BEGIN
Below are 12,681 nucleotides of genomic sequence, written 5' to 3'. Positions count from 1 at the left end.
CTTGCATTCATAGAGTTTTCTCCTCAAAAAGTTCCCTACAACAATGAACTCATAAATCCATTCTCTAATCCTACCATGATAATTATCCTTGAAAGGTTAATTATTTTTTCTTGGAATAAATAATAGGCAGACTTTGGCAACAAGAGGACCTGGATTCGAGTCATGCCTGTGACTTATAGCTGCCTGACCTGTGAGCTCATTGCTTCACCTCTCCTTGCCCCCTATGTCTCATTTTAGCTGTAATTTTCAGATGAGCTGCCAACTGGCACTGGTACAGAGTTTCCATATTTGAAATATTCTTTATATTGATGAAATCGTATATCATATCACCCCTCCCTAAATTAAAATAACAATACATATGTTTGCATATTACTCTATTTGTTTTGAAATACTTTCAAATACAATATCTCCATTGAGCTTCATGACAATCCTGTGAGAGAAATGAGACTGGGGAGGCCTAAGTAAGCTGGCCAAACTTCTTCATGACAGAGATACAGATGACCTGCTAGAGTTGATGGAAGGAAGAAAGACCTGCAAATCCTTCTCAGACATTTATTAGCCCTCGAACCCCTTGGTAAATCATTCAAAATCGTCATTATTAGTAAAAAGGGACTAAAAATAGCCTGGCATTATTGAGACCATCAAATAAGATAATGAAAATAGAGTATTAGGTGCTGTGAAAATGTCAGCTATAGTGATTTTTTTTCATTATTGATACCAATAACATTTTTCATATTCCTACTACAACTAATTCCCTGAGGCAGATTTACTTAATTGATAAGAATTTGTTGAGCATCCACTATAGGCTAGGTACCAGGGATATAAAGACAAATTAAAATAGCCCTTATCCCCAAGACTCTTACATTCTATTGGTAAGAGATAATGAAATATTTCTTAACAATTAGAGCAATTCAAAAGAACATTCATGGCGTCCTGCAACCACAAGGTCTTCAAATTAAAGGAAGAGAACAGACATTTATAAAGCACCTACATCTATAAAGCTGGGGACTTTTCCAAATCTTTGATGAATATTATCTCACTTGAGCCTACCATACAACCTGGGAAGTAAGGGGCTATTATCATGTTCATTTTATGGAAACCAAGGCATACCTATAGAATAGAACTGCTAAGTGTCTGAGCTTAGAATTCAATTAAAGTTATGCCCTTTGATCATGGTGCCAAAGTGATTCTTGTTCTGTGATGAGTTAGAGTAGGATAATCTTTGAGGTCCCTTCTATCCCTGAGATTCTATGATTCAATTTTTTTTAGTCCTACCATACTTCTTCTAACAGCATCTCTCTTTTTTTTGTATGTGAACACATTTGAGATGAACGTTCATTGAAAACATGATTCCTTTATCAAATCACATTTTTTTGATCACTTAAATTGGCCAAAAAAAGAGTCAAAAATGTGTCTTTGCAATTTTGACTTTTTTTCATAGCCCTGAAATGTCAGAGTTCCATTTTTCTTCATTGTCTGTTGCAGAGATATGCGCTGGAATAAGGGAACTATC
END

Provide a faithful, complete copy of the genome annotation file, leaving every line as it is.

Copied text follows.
Below are 12,681 nucleotides of genomic sequence, written 5' to 3'. Positions count from 1 at the left end.
CTTGCATTCATAGAGTTTTCTCCTCAAAAAGTTCCCTACAACAATGAACTCATAAATCCATTCTCTAATCCTACCATGATAATTATCCTTGAAAGGTTAATTATTTTTTCTTGGAATAAATAATAGGCAGACTTTGGCAACAAGAGGACCTGGATTCGAGTCATGCCTGTGACTTATAGCTGCCTGACCTGTGAGCTCATTGCTTCACCTCTCCTTGCCCCCTATGTCTCATTTTAGCTGTAATTTTCAGATGAGCTGCCAACTGGCACTGGTACAGAGTTTCCATATTTGAAATATTCTTTATATTGATGAAATCGTATATCATATCACCCCTCCCTAAATTAAAATAACAATACATATGTTTGCATATTACTCTATTTGTTTTGAAATACTTTCAAATACAATATCTCCATTGAGCTTCATGACAATCCTGTGAGAGAAATGAGACTGGGGAGGCCTAAGTAAGCTGGCCAAACTTCTTCATGACAGAGATACAGATGACCTGCTAGAGTTGATGGAAGGAAGAAAGACCTGCAAATCCTTCTCAGACATTTATTAGCCCTCGAACCCCTTGGTAAATCATTCAAAATCGTCATTATTAGTAAAAAGGGACTAAAAATAGCCTGGCATTATTGAGACCATCAAATAAGATAATGAAAATAGAGTATTAGGTGCTGTGAAAATGTCAGCTATAGTGATTTTTTTTCATTATTGATACCAATAACATTTTTCATATTCCTACTACAACTAATTCCCTGAGGCAGATTTACTTAATTGATAAGAATTTGTTGAGCATCCACTATAGGCTAGGTACCAGGGATATAAAGACAAATTAAAATAGCCCTTATCCCCAAGACTCTTACATTCTATTGGTAAGAGATAATGAAATATTTCTTAACAATTAGAGCAATTCAAAAGAACATTCATGGCGTCCTGCAACCACAAGGTCTTCAAATTAAAGGAAGAGAACAGACATTTATAAAGCACCTACATCTATAAAGCTGGGGACTTTTCCAAATCTTTGATGAATATTATCTCACTTGAGCCTACCATACAACCTGGGAAGTAAGGGGCTATTATCATGTTCATTTTATGGAAACCAAGGCATACCTATAGAATAGAACTGCTAAGTGTCTGAGCTTAGAATTCAATTAAAGTTATGCCCTTTGATCATGGTGCCAAAGTGATTCTTGTTCTGTGATGAGTTAGAGTAGGATAATCTTTGAGGTCCCTTCTATCCCTGAGATTCTATGATTCAATTTTTTTTAGTCCTACCATACTTCTTCTAACAGCATCTCTCTTTTTTTTGTATGTGAACACATTTGAGATGAACGTTCATTGAAAACATGATTCCTTTATCAAATCACATTTTTTTGATCACTTAAATTGGCCAAAAAAAGAGTCAAAAATGTGTCTTTGCAATTTTGACTTTTTTTCATAGCCCTGAAATGTCAGAGTTCCATTTTTCTTCATTGTCTGTTGCAGAGATATGCGCTGGAATAAGGGAACTATC